Criterion 11 is the identification of delicate roots and rootlets having penetrated laminated sediments. Some creationists have claimed that Stigmaria roots and their appendages do not penetrate well-packed sand, silt, or mud (Snelling 2009, 562–565), although they are surrounded by such sediments. Stigmaria is the genus name given to the roots of the giant lycopod trees, such as Sigillaria and Lepidodendron, present as a ubiquitous component of Pennsylvanian coal beds. If roots and rootlets do penetrate laminations, that would indicate growth after the underlying sediments have been deposited. Wise (2003, 377) is doubtful whether lycopod roots could “penetrate traditional soils” because of their “rhyzomous nature”. But the Hindostan Whetstone Quarry in southern Indiana yields evidence that lycopod roots and rootlets are found to do so. And Clarey and Tomkins (2016) report evidence of this for Fossil Grove, Scotland. According to figs 4, 5, and 6, the narrow appendages attached to the roots do penetrate through a few laminations below the roots. The laminations remain horizontal despite being penetrated. The long, horizontal depression at the top of each sample was produced by the Stigmaria root, below which the thin, strap-like rootlets radiate downward. A putative lycopod forest may have grown on the terrestrial sediments capping the top of the quarry with its 10 m of paired laminations, but the tree trunks have been eroded away, leaving only the Stigmaria roots and appendages. Lower down, however, are found upright stumps apparently rooted in the thin layer of coal at the base and underlying the 10 m of laminations.
The Hindostan Whetstone Beds also exhibit an example of Clarey and Tomkins’ Criterion 4, which is excellent preservation and rapid sedimentation without any evidence of rotting or transport damage. Fig. 7 portrays the outer bark impression upon the claimed tidal-cycle laminations preserved as a cast. The impression is from a Lepidodendron trunk or branch that is preserved lying at an angle. The fact that it did not lie either horizontal or vertical suggests that it was most likely preserved in place of original growth as the tree/branch fell into the tidal sediments encroaching on land. The preservation too is exceptional, making it much less likely that the Lepidodendron was transported any distance. This interpretation is supported by Wise’s 11th criterion: “Autochthonous fossil assemblages should. . . 11. evidence little to no pre-burial organism decomposition [vs. much pre-burial decomposition]” (Wise 2018, 251–252). The time this exceptionally preserved fossil took to be totally covered may have been days or even a few weeks at most if indeed the laminations represent twice-daily tidal cycles. An allochthonous floating-forest interpretation would mean that the branch/trunk of fig. 7 was well protected from any wave action while being transported perhaps hundreds of miles on the bed of the floating forest.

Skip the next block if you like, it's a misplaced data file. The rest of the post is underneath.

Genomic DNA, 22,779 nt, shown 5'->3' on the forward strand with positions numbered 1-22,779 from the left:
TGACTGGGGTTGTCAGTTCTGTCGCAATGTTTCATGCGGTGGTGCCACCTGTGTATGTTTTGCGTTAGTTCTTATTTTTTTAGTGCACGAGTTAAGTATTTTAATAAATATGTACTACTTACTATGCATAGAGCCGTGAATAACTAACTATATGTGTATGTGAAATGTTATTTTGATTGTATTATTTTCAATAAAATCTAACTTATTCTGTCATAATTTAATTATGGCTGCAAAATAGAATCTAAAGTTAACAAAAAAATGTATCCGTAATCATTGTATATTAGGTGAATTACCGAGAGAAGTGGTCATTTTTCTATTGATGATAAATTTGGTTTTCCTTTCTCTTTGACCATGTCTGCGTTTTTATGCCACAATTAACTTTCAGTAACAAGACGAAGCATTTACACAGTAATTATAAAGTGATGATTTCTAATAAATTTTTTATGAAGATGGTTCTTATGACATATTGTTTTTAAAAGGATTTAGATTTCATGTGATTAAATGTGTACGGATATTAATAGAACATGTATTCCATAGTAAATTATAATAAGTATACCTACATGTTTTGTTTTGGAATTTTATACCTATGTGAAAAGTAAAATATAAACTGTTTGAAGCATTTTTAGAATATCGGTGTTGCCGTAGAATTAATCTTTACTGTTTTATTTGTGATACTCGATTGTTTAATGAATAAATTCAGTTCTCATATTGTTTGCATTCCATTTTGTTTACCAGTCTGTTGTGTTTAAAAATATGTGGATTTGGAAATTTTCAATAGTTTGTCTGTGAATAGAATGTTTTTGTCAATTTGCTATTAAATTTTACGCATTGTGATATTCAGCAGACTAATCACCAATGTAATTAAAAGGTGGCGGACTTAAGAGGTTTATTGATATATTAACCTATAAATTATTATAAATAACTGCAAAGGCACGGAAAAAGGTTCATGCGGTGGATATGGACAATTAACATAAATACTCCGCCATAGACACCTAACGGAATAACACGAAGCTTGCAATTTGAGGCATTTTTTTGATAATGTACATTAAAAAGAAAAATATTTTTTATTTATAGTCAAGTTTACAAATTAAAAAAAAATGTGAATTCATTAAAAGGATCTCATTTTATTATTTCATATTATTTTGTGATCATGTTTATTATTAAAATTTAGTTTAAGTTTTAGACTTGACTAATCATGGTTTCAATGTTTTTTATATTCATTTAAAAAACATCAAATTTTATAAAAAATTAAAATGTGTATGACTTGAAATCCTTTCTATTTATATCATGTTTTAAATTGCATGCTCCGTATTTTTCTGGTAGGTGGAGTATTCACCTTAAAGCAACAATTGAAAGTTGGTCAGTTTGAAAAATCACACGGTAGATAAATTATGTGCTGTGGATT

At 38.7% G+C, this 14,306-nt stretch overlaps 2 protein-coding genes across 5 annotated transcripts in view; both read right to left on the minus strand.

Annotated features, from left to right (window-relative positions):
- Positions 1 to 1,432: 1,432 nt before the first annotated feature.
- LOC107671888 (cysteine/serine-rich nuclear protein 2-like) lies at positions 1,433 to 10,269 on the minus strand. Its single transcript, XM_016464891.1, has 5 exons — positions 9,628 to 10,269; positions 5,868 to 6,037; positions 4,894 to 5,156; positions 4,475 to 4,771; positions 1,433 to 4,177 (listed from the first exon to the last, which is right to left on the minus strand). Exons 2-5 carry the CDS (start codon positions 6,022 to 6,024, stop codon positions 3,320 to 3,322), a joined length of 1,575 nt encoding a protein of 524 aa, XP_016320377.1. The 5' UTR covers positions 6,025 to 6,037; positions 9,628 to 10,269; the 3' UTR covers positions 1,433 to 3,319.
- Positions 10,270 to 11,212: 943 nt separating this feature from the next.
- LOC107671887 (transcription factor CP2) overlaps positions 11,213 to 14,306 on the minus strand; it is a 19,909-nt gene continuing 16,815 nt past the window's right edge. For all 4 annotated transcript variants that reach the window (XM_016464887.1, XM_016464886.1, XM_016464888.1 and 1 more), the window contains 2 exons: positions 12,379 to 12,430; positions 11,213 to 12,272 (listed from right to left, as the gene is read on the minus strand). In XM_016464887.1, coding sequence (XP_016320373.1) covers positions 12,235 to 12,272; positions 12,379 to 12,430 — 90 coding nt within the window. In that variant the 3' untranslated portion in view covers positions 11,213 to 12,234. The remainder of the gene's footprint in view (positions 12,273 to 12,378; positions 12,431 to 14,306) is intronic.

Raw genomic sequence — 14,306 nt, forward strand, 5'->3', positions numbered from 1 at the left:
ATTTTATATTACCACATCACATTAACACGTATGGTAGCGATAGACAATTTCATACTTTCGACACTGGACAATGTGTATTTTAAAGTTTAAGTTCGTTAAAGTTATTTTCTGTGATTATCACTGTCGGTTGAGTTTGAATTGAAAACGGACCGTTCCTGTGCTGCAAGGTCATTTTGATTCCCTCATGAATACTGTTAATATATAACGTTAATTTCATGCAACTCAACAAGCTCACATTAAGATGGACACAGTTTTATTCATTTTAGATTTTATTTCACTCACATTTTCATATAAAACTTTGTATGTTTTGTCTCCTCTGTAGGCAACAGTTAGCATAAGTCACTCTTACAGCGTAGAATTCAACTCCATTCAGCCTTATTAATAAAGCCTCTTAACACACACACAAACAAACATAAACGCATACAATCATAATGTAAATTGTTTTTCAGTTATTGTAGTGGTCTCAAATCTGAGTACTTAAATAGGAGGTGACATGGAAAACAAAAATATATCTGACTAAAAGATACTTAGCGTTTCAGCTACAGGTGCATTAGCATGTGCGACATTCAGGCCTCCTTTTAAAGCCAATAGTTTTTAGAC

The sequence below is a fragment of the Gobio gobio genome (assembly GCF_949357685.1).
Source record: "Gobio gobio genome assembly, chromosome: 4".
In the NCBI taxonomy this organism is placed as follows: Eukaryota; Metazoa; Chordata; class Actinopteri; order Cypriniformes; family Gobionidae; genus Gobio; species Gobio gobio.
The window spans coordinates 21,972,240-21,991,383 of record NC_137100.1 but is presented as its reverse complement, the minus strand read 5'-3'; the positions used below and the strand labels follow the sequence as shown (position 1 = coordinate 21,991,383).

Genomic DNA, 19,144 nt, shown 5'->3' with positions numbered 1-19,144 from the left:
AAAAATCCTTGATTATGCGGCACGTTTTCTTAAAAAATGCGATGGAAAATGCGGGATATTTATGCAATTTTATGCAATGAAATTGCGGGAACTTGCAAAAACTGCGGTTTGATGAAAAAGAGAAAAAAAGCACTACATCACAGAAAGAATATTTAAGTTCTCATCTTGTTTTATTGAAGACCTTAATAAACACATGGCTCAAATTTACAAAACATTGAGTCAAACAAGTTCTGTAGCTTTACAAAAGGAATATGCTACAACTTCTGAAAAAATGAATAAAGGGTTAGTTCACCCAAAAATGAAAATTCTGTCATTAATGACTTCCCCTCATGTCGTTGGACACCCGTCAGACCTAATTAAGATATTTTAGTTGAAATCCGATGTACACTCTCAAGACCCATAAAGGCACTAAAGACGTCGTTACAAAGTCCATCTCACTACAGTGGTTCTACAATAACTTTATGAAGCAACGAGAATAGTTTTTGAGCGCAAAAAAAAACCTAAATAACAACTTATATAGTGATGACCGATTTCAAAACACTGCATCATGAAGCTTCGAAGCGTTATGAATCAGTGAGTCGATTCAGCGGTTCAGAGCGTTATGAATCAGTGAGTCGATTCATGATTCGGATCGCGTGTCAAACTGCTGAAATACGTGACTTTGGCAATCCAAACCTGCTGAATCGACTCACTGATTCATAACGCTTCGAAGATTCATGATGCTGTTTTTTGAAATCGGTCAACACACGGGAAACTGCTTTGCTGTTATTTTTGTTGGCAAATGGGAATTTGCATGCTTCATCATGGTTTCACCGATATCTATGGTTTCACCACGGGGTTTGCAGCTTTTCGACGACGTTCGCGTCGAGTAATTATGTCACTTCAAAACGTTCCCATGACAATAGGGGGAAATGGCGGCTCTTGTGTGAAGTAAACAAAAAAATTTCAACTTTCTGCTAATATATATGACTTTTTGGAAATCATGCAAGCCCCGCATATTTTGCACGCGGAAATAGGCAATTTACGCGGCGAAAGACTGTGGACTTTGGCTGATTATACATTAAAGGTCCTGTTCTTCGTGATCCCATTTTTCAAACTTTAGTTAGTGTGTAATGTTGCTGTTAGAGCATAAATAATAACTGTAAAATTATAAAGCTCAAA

One might conclude that the Hindostan Whetstone Beds were quite likely deposited either prior to the Flood or after the Flood if the purported tidal cycles are genuine, but under the floating-forest model the forest could have reached its final resting place during the Flood itself.
Pennsylvanian coal beds has nothing to do with cyclothems, which describe the repetitive sequence of different lithotypes between coal beds, going commonly from shale to limestone to sandy shale and/or sand to clays or claystone and back to coal again. For a thorough creationist study of cyclothems in the Midwest of the United States, see Woodmorappe (1978). Another more limited study of cyclothems is found in Coffin (2005, 99–101). Coffin explains twice-daily tides as the principal cause of cyclothems during the Flood, not the rise and fall of sea level as conventionally taught. This is a concept he borrowed from George McCready Price. Actual tidal cycles in Pennsylvanian rocks have gone largely unstudied by creationists, although creationist Walter G. Peters (1971) discussed the claimed cyclical black shales of the Pennsylvanian in Illinois, the subject of his master’s thesis. His discovery of possible cyclical patterns in laminations could be interpreted as tidal cycles. Another master’s thesis a few years later reported on the discovery of twice-daily tidal cycles in the same formation (Kuecher 1983). Tidal cycles very similar to the Hindostan Whetstone beds are found in other locations, such as in the Brazil Formation of southern Indiana (Mastalerz et al. 1999) and throughout the Eastern Interior Coal Basin of the United States (Archer, Kuecher, and Kvale 1995; Greb and Archer 1995). These studies are beckoning creationists to reevaluate the other claimed tidal-cycle locations to determine if indeed they are a close match to the Hindostan beds or whether they can even be valid tidal cycles.
Creationist periodicals lack any significant discussion of Pennsylvanian tidal cycles. The Creation-Evolution Literature Database (CELD), the most comprehensive bibliographic database on creationist studies, has nothing on tidal cycles. Tidal cycles can offer a wide-open field of study appealing to those creationists who are well versed in sedimentology as well as in astronomy. The initial publication on Hindostan tidal cycles included an astronomer from Indiana University, Hollis R. Johnson (Kvale, Archer, and Johnson 1989), followed by other publications in which Johnson contributed (Archer, Kvale, and Johnson 1991; Kvale et al. 1995). Creationist astronomers can be invited to link up with creationist geologists in order to correctly decipher possible Pennsylvanian tidal cycles.